British Columbia

From hyperloops to hailing rides: North America's biggest transportation conference hits Vancouver

Not a day goes by in Vancouver where people aren't talking about the interaction between transit and real estate development — but that conversation is going to get awfully loud this week. 

Metro Vancouver has one of the largest percentages of people who take transit to work

"Building Livable Communities with Transit" is the tagline of the Rail-Volution taking place in Vancouver. (ANNE-DIANDRA LOUARN/RADIO-CANADA)

Not a day goes by in Vancouver where people aren't talking about the interaction between transit and real estate development — but that conversation is going to get awfully loud this week. 

Rail~Volution is North America's largest conference, which has a self-declared aim of "building livable communities with transit." 

Its 25th anniversary is taking place this week in Vancouver, with over 1,300 delegates sharing best practices by taking in a variety of forums and panels. 

And its CEO says Vancouver is an ideal place to host the conference, for somewhat conflicting reasons.

Dan Bartholomay, Rail~Volution's CEO., said Metro Vancouver has done a good job of doing regional planning around sustainability. It's also developed a "robust" transit system, including bus, rail and biking. 

"So there's a lot of lessons to learn about planning and design," Bartholomay said.

On the other hand, he noted that it's also a place experiencing challenges around affordability.

'Unintended consequences'

Metro Vancouver's successes and struggles with development this century have been well documented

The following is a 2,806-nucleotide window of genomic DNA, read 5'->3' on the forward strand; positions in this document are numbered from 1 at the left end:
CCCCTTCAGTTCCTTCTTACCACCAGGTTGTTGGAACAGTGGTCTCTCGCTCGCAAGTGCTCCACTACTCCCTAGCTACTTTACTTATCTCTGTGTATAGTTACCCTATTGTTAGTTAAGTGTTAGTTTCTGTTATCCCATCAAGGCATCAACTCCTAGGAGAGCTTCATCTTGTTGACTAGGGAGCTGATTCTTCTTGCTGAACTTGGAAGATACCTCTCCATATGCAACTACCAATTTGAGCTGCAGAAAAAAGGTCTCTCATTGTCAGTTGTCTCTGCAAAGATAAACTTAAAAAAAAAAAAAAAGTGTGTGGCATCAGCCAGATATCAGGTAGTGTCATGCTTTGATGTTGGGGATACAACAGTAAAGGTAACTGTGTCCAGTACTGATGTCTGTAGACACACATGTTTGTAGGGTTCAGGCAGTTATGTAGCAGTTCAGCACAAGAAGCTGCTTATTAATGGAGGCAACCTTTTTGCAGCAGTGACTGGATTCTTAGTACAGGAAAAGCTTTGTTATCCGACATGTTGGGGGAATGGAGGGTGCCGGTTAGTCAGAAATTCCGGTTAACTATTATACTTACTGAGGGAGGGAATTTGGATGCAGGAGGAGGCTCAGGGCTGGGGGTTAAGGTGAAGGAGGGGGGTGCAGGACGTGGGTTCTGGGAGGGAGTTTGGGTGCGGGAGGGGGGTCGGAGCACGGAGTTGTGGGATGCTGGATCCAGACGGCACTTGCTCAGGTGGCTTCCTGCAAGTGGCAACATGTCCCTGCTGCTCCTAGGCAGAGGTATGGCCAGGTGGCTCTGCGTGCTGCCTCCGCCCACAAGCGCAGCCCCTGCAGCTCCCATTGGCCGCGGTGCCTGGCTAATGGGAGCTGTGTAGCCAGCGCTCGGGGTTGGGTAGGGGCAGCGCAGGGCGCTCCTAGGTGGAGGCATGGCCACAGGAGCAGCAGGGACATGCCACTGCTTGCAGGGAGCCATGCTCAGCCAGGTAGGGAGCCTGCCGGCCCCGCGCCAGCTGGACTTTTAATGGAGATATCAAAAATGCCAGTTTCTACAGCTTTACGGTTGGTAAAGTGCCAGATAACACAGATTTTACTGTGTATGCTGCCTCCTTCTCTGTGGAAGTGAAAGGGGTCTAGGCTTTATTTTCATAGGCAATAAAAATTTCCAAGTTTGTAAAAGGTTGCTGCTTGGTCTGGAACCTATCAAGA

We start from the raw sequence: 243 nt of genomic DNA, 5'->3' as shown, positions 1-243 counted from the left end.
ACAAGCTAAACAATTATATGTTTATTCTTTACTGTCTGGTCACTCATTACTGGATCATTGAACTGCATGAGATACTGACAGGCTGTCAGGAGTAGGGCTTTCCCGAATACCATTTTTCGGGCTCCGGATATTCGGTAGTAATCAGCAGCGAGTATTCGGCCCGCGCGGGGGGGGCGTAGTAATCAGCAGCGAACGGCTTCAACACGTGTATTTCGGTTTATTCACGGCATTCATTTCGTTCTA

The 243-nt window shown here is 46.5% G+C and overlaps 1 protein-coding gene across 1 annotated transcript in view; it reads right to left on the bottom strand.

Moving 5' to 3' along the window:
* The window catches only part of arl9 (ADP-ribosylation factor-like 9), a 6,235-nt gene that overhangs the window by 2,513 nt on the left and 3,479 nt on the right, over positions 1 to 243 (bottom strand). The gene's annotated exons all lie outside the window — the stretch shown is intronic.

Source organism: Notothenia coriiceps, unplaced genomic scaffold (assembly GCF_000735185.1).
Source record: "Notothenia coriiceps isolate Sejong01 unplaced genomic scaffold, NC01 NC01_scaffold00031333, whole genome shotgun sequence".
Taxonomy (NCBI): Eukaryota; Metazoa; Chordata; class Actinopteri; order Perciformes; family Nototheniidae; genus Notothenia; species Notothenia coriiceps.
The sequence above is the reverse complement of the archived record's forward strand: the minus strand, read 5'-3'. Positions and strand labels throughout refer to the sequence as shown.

While transit ridership is at a record high — with billions of dollars committed for more projects — municipalities across the region have faced pressure to keep land around transit-oriented developments affordable for those that need transit most.   

"Vancouver is certainly one of the places with what I would call 'unintended consequences,'" said Bartholomay.

"Great planning and development has brought more people into the city, more development, and in some cases left some people behind."

One of the keynote sessions at the conference is called "the challenge of getting it right: success, housing affordability and displacement in the Vancouver context." Among the speakers will be Andy Yan, director of Simon Fraser University's City Program.

"I think that it presents the ability to learn from the strengths and challenges that other cities are facing," Yan said.

He noted Metro Vancouver has one of the largest percentage of people who take transit to work.

"That is an accomplishment but that being said we certainly face sizeable challenges."

"Intercity Hyperloop Technology: Economic and Transportation Implications" is one of the workshops taking place during the conference. ( Radio-Canada/TransPod Hyperloop)

'We have a great story to tell' 

But most of the conference will focus on more general issues beyond Vancouver's borders: some of the panels have titles such as "Community Streetcar Coalition," "Reimaginging Curb Spaces," and "Elevating Cultural Assets in Placemaking."

(To say nothing of more technology-based panels like "Intercity Hyperloop Technology" and "Ditching Diesel"). The hyperloop is a form of high-speed ground transport still under development, which could see passengers travelling at speeds up to 1,100 kilometres an hour.

The event is being hosted by TransLink, which has a number of staff who will be presenting during the course of the conference. 

"We have a great story to tell when it comes to transit oriented development and livable communities," said Sarah Ross, director of system planning at TransLink.

Ross added the conference would be a learning opportunity for decision makers inside the region as well. 

"I think our approach in this region is we need to be looking at any and all different strategies that can help advance that and so that's something I know many local attendees will be keeping an eye out for."

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